Once you’ve identified your pages, you’ll notice that there are some common functions that are probably contained in included ASP pages. Those will need to be converted to .Net first. You should define a unique namespace for all of this legacy code so that your functions, which will be converted to objects and methods don’t collide with any existing .Net code.
Converting an ASP Page
Let’s get down to some details. An ASP page typically consists of a collection of programming languages crammed into one source file with switches that indicate where one language starts and another stops. Here’s an example:
All functions will need to have parenthesis added to them. In the “executeSQLStatement” will need to be converted to: “executeSQLStatement(sSQL, id, rsTemp, dbConnect)” in order to compile.
As I mentioned earlier, you’ll need to convert any included files first. That means that the “myutil.asp” page at the top will need to be converted to VB.Net first. You can convert the entire file, or just convert common functions that are used in this page. The advantage of doing it peacemeal is that you’ll end up removing any dead-code while you’re converting. You can also include your job of testing common code with the pages that you are converting. As you continue to convert more difficult pages, you should have most of your common functions converted into objects/methods.
Here are a few conversions you’ll need to be aware of:
- Convert any line wrapping “&_” into a “& _”. VB.Net expects a space between the ampersand and the underscore.
- Add parenthesis to your function calls if needed.
- “Wend” converts to “end while” in VB.Net.
- isNul() converts to “Is Nothing”.
- “Date” converts to “DateTime.Now()”
- Remove any “set” statements.
- Add “.Value” to recordset variables. rs(“lastname”) becomes rs(“lastname”).Value
Microsoft has a good site for conversion tricks: Converting ASP to ASP.NET.
Any ASP code will go into the code-behind page. That would be this section of code:
Dim sSQL, rsTemp, dbConnect Dim action, note, id If Not checkPageRights("MyPage") Then Response.Redirect("/denied_access.asp") id = Trim(Request("id")) If Request("add")<> "" and trim(Request("id")) <> "" then '-- Adding a new user '-- some asp code here End If ' Read list sSQL = "query_for_list " & id executeSQLStatement sSQL, id, rsTemp, dbConnect
You’ll need to make sure that any variables that are used in the front-side code are declared globally in the code-behind. You’ll also need to determine the data types and add those.
After You Convert a Page
When you have completed your raw conversion, you’ll probably execute the page and see how it compiles and runs. Fix any obvious bugs. Does it run slower? If so, then something is wrong.
I would recommend running a memory profiler at least once to see if there are any memory leaks. Classic ASP can handle some memory management better than VB.Net and some things are worse. Database connections are handled a bit better in ASP. You’ll need to make sure your database connections are closing when your web page is finished. If not, then you’ll need to track down where to put in a close statement. I usually open up a studio window into MS SQL and execute the following query to determine how many connections are currently open:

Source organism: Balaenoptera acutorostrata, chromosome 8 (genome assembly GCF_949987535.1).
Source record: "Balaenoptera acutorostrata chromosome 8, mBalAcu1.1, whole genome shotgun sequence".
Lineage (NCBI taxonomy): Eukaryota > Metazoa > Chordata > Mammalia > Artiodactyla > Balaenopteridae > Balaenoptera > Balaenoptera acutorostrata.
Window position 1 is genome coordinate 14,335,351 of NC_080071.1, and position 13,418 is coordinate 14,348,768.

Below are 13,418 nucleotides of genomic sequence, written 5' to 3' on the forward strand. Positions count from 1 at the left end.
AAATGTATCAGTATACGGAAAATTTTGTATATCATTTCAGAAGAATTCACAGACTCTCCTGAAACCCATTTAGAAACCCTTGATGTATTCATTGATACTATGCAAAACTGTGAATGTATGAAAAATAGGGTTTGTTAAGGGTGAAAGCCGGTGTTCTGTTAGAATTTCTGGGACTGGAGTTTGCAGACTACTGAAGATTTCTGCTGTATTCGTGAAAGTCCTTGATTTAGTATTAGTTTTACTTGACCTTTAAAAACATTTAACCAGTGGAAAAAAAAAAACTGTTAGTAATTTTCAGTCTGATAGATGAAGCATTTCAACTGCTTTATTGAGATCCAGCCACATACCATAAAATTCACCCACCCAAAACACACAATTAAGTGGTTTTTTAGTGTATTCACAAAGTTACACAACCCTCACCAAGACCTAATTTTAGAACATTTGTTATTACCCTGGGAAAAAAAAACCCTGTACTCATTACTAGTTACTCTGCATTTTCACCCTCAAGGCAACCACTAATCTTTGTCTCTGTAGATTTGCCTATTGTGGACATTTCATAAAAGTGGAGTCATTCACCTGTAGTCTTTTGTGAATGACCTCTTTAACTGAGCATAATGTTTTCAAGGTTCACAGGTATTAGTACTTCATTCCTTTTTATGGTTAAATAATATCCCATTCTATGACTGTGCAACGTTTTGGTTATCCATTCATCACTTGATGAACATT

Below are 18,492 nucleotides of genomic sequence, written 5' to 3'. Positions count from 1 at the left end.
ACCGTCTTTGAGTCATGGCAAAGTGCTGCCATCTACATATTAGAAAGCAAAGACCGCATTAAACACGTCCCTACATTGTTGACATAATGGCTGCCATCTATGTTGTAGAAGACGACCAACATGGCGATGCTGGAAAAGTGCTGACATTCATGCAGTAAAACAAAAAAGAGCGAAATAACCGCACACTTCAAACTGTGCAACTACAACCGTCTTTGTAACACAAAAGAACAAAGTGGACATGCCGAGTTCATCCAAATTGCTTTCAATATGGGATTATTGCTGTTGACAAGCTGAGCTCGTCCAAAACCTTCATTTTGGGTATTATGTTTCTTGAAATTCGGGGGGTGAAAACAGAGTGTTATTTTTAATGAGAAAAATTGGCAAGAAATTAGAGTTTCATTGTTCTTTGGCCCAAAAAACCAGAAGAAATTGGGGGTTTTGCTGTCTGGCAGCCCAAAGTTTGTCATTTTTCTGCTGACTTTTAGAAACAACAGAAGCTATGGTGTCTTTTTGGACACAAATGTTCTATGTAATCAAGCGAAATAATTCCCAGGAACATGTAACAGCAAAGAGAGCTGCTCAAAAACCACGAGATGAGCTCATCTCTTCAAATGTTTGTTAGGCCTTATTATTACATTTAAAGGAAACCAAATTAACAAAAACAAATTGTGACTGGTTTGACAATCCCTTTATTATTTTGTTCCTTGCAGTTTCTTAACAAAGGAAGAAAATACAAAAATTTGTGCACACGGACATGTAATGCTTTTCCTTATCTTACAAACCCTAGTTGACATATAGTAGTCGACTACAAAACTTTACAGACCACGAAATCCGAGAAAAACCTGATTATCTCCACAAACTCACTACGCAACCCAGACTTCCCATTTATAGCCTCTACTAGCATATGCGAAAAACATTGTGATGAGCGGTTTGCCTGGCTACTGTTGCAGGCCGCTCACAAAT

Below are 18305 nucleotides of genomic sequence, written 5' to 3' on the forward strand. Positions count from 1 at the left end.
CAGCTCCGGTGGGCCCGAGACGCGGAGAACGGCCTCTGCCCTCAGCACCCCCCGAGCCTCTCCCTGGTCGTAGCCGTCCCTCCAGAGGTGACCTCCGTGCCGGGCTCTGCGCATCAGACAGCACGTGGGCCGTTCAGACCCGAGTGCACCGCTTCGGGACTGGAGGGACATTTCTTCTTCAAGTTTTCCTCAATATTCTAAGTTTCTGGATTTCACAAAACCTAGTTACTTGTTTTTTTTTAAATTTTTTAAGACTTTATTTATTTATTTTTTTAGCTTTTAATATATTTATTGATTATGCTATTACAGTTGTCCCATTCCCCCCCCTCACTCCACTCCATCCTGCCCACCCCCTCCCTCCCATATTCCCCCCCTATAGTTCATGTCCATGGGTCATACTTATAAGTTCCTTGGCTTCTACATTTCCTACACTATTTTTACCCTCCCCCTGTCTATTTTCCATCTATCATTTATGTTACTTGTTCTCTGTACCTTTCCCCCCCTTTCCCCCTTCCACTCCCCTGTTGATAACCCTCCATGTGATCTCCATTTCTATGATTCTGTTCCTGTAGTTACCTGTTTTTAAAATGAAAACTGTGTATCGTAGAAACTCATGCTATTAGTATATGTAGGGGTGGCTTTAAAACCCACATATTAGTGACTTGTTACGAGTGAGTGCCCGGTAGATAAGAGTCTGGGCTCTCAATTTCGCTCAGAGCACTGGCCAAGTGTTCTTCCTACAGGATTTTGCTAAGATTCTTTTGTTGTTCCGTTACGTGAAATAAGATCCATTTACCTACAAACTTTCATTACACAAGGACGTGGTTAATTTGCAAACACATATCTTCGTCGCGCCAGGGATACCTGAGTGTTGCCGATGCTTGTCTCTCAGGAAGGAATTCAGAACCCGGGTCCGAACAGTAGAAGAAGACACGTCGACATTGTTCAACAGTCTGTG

SELECT DB_NAME(dbid) as DBName, COUNT(dbid) as NumberOfConnections, loginame as LoginName FROM sys.sysprocesses WHERE dbid > 0 GROUP BY dbid, loginame
Then run your web page a few times and see if the numbers increase. You’ll need to have a local database that only you are using in order for this step to be effective.
I would also recommend purchasing a tool such as ReSharper. You’ll discover variables that are not used. When your page works, remove all the unused variables. Reduce the clutter.
Upon completion of your page conversions you can change your IIS server to use the Integrated managed pipeline. Make sure you perform a regression test after this has been switched.
If your system has hundreds of Classic ASP pages you can script some of the conversion. I would make a list of common functions and then create a script or program that can search a designated source file and check for missing parenthesis. Encode as many of the conversion rules as possible in your script to handle the bulk of the conversion before you move the code to your .Net source file.
Name your .Net source the same as your asp file (you’ll end up with extensions like .aspx, .aspx.designer.vb and .asp.vb which do not collide with .asp extensions). Once you have replaced an ASP page, be sure to map out any links to that page in your application to the new page. I would also recommend changing the ASP extension to something like .asp.done so you can catch any missed mappings in your application while you are testing.